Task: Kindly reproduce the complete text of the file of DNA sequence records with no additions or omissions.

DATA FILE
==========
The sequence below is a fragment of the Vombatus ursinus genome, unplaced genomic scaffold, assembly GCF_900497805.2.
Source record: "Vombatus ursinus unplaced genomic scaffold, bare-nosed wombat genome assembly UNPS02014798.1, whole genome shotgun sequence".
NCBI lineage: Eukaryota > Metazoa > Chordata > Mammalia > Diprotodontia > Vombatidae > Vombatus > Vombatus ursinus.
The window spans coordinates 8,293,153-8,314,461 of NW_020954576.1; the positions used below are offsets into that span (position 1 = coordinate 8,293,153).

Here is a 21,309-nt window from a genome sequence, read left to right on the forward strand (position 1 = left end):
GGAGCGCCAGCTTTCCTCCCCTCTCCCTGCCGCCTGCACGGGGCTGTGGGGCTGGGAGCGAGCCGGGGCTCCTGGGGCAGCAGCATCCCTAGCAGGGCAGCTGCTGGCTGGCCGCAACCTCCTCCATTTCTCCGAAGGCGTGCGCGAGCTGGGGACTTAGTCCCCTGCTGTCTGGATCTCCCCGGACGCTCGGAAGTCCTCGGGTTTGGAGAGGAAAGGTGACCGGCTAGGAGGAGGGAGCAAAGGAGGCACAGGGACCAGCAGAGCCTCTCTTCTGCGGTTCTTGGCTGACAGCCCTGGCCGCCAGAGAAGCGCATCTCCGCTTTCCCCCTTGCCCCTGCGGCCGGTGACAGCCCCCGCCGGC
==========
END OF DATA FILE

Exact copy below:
The sequence below is a fragment of the Vombatus ursinus genome, unplaced genomic scaffold, assembly GCF_900497805.2.
Source record: "Vombatus ursinus unplaced genomic scaffold, bare-nosed wombat genome assembly UNPS02014798.1, whole genome shotgun sequence".
NCBI lineage: Eukaryota > Metazoa > Chordata > Mammalia > Diprotodontia > Vombatidae > Vombatus > Vombatus ursinus.
The window spans coordinates 8,293,153-8,314,461 of NW_020954576.1; the positions used below are offsets into that span (position 1 = coordinate 8,293,153).

Here is a 21,309-nt window from a genome sequence, read left to right on the forward strand (position 1 = left end):
GGAGCGCCAGCTTTCCTCCCCTCTCCCTGCCGCCTGCACGGGGCTGTGGGGCTGGGAGCGAGCCGGGGCTCCTGGGGCAGCAGCATCCCTAGCAGGGCAGCTGCTGGCTGGCCGCAACCTCCTCCATTTCTCCGAAGGCGTGCGCGAGCTGGGGACTTAGTCCCCTGCTGTCTGGATCTCCCCGGACGCTCGGAAGTCCTCGGGTTTGGAGAGGAAAGGTGACCGGCTAGGAGGAGGGAGCAAAGGAGGCACAGGGACCAGCAGAGCCTCTCTTCTGCGGTTCTTGGCTGACAGCCCTGGCCGCCAGAGAAGCGCATCTCCGCTTTCCCCCTTGCCCCTGCGGCCGGTGACAGCCCCCGCCGGC